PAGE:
Pupils' artwork to hang in halls of new hospital

Some of the pupils were surprised their work had been selected.
BOARDMAN -- Seventh-grader Emily Schueller depicted grasshoppers as a sea of colorful jewels.
Arina Kravitz, also a seventh-grader, turned footwear into art. Tom Crew and Jamal Davis demonstrated their artistic ability in a pastel drawing of a classmate and an etching of the sea into aluminum, respectively.
The four Center Middle School pupils are among the Boardman school pupils whose works have been bought to hang in the halls of the Akron Children's Hospital floor of the new St. Elizabeth Health Center's Boardman Campus.
The new hospital at Market Street and McClurg Road is slated to open in the summer.
Selecting art
Joyce Mistovich, an art teacher at Center, said an art consultant chose 50 works by pupils after visiting Center and Glenwood middle schools, the high school and Market Street, Stadium Drive and West Boulevard elementary schools.
"When Akron Children's Hospital puts a unit into a community, they like to get artwork from that community," the teacher said.
Pupils in kindergarten through eighth grade whose pieces were chosen received 50 savings bonds, and high school students earned 75 savings bonds.
All of the art will be professionally framed, catalogued and labeled.
"They will be in the permanent collection of Akron Children's Hospital," Mistovich said.
The other teachers whose pupils' works were chosen are Sandi Bates, Edie Davidson, Thom Fecik, Barb Ferranti, Carl Rubino and Lori Szoke.
The consultant, an artist himself, didn't steer toward a particular theme or color scheme, Mistovich said.
"The subject matter was unlimited," Mistovich said.
It took Tom, 14, and an eighth-grader, three days to complete his pastel drawing of one of his classmates. When he was finished, he wasn't overly impressed.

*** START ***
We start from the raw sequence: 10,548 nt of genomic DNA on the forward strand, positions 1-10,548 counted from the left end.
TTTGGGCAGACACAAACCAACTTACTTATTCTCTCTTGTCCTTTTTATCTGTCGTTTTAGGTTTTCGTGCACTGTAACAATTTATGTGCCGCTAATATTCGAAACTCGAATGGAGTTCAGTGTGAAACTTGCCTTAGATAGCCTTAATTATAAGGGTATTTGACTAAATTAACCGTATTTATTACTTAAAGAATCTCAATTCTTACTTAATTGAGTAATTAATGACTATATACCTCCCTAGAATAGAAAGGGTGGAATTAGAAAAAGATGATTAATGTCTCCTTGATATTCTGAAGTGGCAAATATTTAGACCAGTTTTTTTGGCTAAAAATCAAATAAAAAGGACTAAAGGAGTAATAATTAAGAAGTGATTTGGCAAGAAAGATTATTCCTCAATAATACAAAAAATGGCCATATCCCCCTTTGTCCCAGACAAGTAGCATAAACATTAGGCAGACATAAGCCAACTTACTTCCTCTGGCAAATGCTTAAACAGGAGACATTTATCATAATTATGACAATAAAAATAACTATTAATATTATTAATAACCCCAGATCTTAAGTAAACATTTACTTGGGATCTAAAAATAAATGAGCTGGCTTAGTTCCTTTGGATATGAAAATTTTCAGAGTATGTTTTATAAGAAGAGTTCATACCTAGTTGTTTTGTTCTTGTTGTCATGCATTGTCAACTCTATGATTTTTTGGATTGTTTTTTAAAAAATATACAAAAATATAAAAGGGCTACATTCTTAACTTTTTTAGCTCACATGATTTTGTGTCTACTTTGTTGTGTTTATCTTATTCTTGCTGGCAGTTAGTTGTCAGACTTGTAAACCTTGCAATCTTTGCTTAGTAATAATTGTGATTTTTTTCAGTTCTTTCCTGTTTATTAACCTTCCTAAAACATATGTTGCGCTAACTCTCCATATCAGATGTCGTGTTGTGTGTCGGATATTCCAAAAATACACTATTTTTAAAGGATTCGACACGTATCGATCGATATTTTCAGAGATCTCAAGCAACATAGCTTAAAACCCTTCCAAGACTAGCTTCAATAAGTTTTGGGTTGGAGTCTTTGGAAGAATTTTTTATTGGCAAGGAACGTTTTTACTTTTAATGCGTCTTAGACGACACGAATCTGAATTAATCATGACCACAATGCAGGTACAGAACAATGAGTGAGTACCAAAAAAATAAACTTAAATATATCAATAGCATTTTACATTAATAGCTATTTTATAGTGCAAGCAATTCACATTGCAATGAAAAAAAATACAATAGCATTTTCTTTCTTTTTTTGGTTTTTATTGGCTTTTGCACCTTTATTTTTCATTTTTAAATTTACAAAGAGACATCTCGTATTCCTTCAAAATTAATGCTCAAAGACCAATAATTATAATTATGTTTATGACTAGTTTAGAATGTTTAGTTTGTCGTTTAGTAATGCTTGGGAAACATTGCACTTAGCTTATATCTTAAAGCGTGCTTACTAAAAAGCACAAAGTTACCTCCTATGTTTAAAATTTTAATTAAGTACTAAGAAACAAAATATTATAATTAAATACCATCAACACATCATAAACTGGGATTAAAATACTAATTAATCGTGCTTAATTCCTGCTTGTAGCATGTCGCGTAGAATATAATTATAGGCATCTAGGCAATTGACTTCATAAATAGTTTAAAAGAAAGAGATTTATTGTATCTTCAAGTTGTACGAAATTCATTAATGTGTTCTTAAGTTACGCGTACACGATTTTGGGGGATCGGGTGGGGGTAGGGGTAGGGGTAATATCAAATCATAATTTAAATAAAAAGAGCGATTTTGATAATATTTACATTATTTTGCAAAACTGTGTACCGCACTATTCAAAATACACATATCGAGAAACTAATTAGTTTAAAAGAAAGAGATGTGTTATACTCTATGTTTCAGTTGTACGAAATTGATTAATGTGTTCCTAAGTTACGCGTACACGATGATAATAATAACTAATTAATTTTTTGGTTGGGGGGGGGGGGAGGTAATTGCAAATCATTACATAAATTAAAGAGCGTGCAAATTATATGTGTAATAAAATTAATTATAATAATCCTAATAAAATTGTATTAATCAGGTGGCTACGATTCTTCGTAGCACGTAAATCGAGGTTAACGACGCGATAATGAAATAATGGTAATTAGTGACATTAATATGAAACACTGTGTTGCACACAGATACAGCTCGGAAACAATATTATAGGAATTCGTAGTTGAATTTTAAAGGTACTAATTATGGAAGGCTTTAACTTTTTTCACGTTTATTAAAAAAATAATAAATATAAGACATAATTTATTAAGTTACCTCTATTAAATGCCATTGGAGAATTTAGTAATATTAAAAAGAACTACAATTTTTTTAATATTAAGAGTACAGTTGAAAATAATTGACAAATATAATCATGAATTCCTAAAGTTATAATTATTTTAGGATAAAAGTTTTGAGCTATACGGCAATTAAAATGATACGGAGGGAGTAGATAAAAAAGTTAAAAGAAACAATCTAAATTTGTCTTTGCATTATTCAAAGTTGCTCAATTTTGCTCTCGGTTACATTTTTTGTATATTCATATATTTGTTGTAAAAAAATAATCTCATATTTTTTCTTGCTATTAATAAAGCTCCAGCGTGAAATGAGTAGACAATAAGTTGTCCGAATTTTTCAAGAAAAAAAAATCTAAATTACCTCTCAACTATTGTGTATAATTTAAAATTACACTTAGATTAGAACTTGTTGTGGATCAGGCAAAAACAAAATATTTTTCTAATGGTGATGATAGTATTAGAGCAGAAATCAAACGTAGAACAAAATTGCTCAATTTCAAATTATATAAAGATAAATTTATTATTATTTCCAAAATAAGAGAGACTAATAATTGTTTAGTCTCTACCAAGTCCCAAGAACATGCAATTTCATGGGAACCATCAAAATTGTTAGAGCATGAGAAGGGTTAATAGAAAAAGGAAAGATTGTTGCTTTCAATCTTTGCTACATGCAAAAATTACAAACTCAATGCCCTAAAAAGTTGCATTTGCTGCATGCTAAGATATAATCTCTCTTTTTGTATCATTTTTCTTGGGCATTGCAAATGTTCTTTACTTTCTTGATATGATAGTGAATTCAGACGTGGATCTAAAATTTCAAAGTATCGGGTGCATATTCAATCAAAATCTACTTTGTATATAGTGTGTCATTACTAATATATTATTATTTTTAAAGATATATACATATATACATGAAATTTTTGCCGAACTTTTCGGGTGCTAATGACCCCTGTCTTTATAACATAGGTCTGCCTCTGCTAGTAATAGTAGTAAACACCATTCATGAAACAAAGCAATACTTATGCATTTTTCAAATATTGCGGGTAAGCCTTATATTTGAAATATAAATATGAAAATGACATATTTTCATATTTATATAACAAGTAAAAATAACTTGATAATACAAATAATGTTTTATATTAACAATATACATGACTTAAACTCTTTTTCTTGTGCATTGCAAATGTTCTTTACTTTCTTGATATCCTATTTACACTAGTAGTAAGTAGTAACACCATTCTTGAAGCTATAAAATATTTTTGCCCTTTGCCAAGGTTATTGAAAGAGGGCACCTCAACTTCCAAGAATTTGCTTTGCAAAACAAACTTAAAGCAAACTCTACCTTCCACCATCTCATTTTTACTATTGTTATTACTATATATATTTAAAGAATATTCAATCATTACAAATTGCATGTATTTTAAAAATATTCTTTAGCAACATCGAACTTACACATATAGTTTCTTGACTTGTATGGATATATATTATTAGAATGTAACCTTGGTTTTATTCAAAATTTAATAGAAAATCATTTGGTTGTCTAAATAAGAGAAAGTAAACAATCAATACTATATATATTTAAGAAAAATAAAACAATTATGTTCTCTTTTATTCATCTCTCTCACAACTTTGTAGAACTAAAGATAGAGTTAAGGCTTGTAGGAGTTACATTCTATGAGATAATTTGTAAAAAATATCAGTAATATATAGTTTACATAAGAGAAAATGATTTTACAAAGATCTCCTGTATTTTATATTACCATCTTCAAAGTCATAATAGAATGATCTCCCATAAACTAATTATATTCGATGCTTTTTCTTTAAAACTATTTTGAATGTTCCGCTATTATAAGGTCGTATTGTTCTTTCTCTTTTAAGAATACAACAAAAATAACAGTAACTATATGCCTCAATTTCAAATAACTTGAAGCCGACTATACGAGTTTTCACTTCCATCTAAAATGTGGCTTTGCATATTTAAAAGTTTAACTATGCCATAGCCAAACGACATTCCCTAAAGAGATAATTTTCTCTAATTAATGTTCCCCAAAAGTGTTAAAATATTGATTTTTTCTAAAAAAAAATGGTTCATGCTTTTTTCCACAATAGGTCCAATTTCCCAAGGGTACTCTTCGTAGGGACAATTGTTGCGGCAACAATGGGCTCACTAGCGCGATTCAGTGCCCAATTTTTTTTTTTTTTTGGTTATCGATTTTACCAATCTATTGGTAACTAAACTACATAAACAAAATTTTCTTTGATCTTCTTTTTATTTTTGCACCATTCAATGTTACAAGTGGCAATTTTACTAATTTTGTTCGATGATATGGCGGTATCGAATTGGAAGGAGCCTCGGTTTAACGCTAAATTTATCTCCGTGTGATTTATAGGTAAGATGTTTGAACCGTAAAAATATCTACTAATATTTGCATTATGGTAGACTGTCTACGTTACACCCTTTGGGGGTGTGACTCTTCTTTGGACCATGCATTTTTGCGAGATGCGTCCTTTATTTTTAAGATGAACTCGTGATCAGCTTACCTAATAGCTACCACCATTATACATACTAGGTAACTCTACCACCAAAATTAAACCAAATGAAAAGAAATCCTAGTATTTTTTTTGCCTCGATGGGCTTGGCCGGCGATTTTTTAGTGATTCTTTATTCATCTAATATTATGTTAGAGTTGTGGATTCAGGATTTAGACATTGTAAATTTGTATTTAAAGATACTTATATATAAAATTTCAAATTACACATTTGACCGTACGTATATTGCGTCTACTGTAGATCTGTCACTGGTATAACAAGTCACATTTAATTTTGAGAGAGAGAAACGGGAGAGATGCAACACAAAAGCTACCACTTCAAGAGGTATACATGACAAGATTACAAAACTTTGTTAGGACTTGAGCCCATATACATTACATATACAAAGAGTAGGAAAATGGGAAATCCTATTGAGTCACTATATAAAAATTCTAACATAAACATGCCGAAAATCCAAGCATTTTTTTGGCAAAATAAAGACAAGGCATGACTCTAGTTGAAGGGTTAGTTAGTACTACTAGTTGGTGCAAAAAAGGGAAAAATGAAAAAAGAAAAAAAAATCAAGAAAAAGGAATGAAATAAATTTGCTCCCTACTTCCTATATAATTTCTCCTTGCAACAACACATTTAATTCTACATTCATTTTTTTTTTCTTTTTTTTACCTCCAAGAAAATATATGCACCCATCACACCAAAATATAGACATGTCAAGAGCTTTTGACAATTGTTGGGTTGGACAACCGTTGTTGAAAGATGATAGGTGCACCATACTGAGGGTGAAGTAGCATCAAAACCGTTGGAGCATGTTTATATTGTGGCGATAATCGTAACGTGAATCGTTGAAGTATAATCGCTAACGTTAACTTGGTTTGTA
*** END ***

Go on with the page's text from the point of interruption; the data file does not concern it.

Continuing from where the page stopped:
"I just thought it was OK," he said.
He was surprised to learn that someone wanted to buy it and says his parents were thrilled when they heard the news.
Jamal, 13, who's in seventh grade, drew a sea turtle and fish onto aluminum.
In his written interpretation of the work, Jamal said it represents the peace and beauty of the ocean.
"The turtle symbolizes peace, and the fish symbolize freedom," Jamal said. "This piece is for any and all people who love the ocean."
When he finished it, he says he was pretty happy with it.
Even when Jamal isn't in art class, he usually carries a sketch book with him. He likes to draw cartoons.
Also surprised
Arina's contribution to the Akron Children's collection, called "A pile of shoes," is an ink and graphite drawing.
"We were in groups with three other people, and we all took off our shoes and put them into a pile," she said.
Then they drew them.
She was surprised when she learned someone had bought it.
"I just thought they had other things that were better," Arina, 13, said.
Emily's assignment was to draw insects, and she chose grasshoppers done in colored pencil.
"I've always liked the way that the wings of insects catch the light and it's reflected off of them and makes them look like jewels," she said.
Emily, 12, filled in the scales on the wings of each grasshopper she drew with a different color to mirror that. She called the piece "Jeweled Jumpers."
News that her work would be part of the display caught her off-guard.
"I was really surprised because I didn't think it was that good," Emily said. "But I was really honored."

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